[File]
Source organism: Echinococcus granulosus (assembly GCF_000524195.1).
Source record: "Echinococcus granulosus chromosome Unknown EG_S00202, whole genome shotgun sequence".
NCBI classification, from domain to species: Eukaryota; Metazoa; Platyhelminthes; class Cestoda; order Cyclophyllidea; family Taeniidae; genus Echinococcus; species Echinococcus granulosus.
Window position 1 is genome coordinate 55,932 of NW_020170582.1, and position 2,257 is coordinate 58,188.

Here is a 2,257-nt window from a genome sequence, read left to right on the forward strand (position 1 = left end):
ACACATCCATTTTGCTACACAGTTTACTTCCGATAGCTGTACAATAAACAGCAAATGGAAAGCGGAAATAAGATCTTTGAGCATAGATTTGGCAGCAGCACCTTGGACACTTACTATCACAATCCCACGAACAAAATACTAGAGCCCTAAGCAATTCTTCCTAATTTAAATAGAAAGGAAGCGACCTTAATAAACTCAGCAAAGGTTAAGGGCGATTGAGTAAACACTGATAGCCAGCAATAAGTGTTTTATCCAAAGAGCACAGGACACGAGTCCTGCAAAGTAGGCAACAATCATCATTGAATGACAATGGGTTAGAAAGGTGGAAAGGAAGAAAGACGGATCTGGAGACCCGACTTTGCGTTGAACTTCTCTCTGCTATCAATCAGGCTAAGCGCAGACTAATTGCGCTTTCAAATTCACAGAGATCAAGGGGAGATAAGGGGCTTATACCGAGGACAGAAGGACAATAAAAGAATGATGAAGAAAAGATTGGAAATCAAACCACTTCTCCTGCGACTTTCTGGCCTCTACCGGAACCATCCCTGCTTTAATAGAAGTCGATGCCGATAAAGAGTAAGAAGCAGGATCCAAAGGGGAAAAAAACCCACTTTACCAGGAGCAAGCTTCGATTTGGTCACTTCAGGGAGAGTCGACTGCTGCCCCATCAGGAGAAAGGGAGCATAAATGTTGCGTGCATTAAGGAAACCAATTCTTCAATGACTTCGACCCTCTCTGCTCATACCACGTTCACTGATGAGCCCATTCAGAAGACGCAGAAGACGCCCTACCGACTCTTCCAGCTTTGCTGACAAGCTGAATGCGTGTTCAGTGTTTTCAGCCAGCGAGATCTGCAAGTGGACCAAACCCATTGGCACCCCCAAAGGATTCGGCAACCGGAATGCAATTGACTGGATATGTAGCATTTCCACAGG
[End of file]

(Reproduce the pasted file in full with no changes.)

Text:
Source organism: Echinococcus granulosus (assembly GCF_000524195.1).
Source record: "Echinococcus granulosus chromosome Unknown EG_S00202, whole genome shotgun sequence".
NCBI classification, from domain to species: Eukaryota; Metazoa; Platyhelminthes; class Cestoda; order Cyclophyllidea; family Taeniidae; genus Echinococcus; species Echinococcus granulosus.
Window position 1 is genome coordinate 55,932 of NW_020170582.1, and position 2,257 is coordinate 58,188.

Here is a 2,257-nt window from a genome sequence, read left to right on the forward strand (position 1 = left end):
ACACATCCATTTTGCTACACAGTTTACTTCCGATAGCTGTACAATAAACAGCAAATGGAAAGCGGAAATAAGATCTTTGAGCATAGATTTGGCAGCAGCACCTTGGACACTTACTATCACAATCCCACGAACAAAATACTAGAGCCCTAAGCAATTCTTCCTAATTTAAATAGAAAGGAAGCGACCTTAATAAACTCAGCAAAGGTTAAGGGCGATTGAGTAAACACTGATAGCCAGCAATAAGTGTTTTATCCAAAGAGCACAGGACACGAGTCCTGCAAAGTAGGCAACAATCATCATTGAATGACAATGGGTTAGAAAGGTGGAAAGGAAGAAAGACGGATCTGGAGACCCGACTTTGCGTTGAACTTCTCTCTGCTATCAATCAGGCTAAGCGCAGACTAATTGCGCTTTCAAATTCACAGAGATCAAGGGGAGATAAGGGGCTTATACCGAGGACAGAAGGACAATAAAAGAATGATGAAGAAAAGATTGGAAATCAAACCACTTCTCCTGCGACTTTCTGGCCTCTACCGGAACCATCCCTGCTTTAATAGAAGTCGATGCCGATAAAGAGTAAGAAGCAGGATCCAAAGGGGAAAAAAACCCACTTTACCAGGAGCAAGCTTCGATTTGGTCACTTCAGGGAGAGTCGACTGCTGCCCCATCAGGAGAAAGGGAGCATAAATGTTGCGTGCATTAAGGAAACCAATTCTTCAATGACTTCGACCCTCTCTGCTCATACCACGTTCACTGATGAGCCCATTCAGAAGACGCAGAAGACGCCCTACCGACTCTTCCAGCTTTGCTGACAAGCTGAATGCGTGTTCAGTGTTTTCAGCCAGCGAGATCTGCAAGTGGACCAAACCCATTGGCACCCCCAAAGGATTCGGCAACCGGAATGCAATTGACTGGATATGTAGCATTTCCACAGG